Acts 12:1
Now about that time, King Herod stretched out his hands to oppress some of the assembly.


Acts 12:2
He killed Jacob, the brother of Yochanan, with the sword.


Acts 12:3
When he saw that it pleased the Judeans, he proceeded to seize Peter also. This was during the days of unleavened bread.


Acts 12:4
When he had arrested him, he put him in prison, and delivered him to four squads of four soldiers each to guard him, intending to bring him out to the people after the Passover.


Acts 12:5
Peter therefore was kept in the prison, but constant prayer was made by the assembly to God for him.


Acts 12:6
The same night when Herod was about to bring him out, Peter was sleeping between two soldiers, bound with two chains. Guards in front of the door kept the prison.

Acts 12:7
And behold, an angel of the Lord stood by him, and a light shone in the cell. He struck Peter on the side, and woke him up, saying, Stand up quickly! His chains fell off from his hands.


Acts 12:8
The angel said to him, Get dressed and put on your sandals. He did so. He said to him, Put on your cloak, and follow me.


Acts 12:9
And he went out and followed him. He didn’t know that what was being done by the angel was real, but thought he saw a vision.


Acts 12:10
When they were past the first and the second guard, they came to the iron gate that leads into the city, which opened to them by itself. They went out, and went down one street, and immediately the angel departed from him.

Acts 12:11
When Peter had come to himself, he said, Now I truly know that the Lord has sent out his angel and delivered me out of the hand of Herod, and from everything the Jewish people were expecting.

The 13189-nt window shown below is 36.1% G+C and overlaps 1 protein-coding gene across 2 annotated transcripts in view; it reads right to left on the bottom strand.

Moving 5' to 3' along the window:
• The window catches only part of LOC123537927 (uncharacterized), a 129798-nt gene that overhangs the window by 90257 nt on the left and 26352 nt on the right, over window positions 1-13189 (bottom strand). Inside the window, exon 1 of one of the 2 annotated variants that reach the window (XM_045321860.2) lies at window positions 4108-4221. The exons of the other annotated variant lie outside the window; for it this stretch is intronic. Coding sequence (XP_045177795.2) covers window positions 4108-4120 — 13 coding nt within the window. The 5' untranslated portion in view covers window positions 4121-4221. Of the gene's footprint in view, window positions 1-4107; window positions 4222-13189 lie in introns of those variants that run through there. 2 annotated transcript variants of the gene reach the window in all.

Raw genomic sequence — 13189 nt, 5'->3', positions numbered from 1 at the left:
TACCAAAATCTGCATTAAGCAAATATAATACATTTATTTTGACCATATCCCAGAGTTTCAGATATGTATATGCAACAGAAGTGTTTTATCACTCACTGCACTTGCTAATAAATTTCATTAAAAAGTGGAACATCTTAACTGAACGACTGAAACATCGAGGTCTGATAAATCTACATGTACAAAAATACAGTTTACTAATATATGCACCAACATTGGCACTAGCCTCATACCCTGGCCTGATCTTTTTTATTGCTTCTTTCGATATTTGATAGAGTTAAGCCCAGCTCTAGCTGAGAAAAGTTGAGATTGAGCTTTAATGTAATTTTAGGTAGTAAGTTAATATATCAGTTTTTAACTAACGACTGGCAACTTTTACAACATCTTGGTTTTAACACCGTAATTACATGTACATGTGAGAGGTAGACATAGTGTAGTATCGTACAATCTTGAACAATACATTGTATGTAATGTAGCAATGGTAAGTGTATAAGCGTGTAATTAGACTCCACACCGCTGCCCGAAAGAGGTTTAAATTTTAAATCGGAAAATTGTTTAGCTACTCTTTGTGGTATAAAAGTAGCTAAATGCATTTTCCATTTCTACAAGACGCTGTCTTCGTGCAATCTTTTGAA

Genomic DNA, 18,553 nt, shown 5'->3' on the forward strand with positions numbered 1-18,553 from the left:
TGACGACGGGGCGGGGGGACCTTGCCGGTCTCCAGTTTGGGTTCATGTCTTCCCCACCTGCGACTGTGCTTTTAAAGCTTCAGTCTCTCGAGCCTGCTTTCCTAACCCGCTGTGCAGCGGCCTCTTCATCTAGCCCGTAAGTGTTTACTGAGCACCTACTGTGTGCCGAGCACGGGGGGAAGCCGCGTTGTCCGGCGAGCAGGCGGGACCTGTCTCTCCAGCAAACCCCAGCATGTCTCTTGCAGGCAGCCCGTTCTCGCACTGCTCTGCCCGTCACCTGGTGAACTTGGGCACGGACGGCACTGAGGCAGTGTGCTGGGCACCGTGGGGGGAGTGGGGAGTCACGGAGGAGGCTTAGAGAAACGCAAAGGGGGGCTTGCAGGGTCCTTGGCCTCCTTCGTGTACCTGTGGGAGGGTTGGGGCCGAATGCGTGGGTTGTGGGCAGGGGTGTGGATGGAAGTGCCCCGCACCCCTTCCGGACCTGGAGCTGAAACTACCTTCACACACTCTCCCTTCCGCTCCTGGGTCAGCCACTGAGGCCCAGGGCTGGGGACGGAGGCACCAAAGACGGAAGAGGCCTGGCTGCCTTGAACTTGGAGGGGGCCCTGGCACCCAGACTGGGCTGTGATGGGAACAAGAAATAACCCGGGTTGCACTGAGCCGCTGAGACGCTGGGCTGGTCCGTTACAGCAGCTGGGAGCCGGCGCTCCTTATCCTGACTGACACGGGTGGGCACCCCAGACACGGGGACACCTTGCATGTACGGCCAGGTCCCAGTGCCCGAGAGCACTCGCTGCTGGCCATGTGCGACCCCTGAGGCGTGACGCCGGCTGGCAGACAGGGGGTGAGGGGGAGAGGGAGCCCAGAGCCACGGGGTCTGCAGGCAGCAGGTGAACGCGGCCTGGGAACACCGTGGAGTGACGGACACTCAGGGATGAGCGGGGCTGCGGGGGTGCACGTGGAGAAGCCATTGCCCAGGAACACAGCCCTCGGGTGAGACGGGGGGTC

Acts 12:12
Thinking about that, he came to the house of Miriam, the mother of Yochanan whose surname was Mark, where many were gathered together and were praying.


Acts 12:13
When Peter knocked at the door of the gate, a maid named Rhoda came to answer.


Acts 12:14
When she recognized Peters voice, she didn’t open the gate for joy, but ran in, and reported that Peter was standing in front of the gate.

Acts 12:15
They said to her, You are crazy! But she insisted that it was so. They said, It is his angel.


Acts 12:16
But Peter continued knocking. When they had opened, they saw him, and were amazed.


Acts 12:17
But he, beckoning to them with his hand to be silent, declared to them how the Lord had brought him out of the prison. He said, Tell these things to Jacob, and to the brothers. Then he departed, and went to another place.

Acts 12:18
Now as soon as it was day, there was no small stir among the soldiers about what had become of Peter.


Acts 12:19
When Herod had sought for him, and didn’t find him, he examined the guards, and commanded that they should be put to death. He went down from Judea to Caesarea, and stayed there.


Acts 12:20
Now Herod was very angry with the people of Tyre and Sidon. They came with one accord to him, and, having made Blastus, the kings personal aide, their friend, they asked for peace, because their country depended on the kings country for food.


Acts 12:21
On an appointed day, Herod dressed himself in royal clothing, sat on the throne, and gave a speech to them.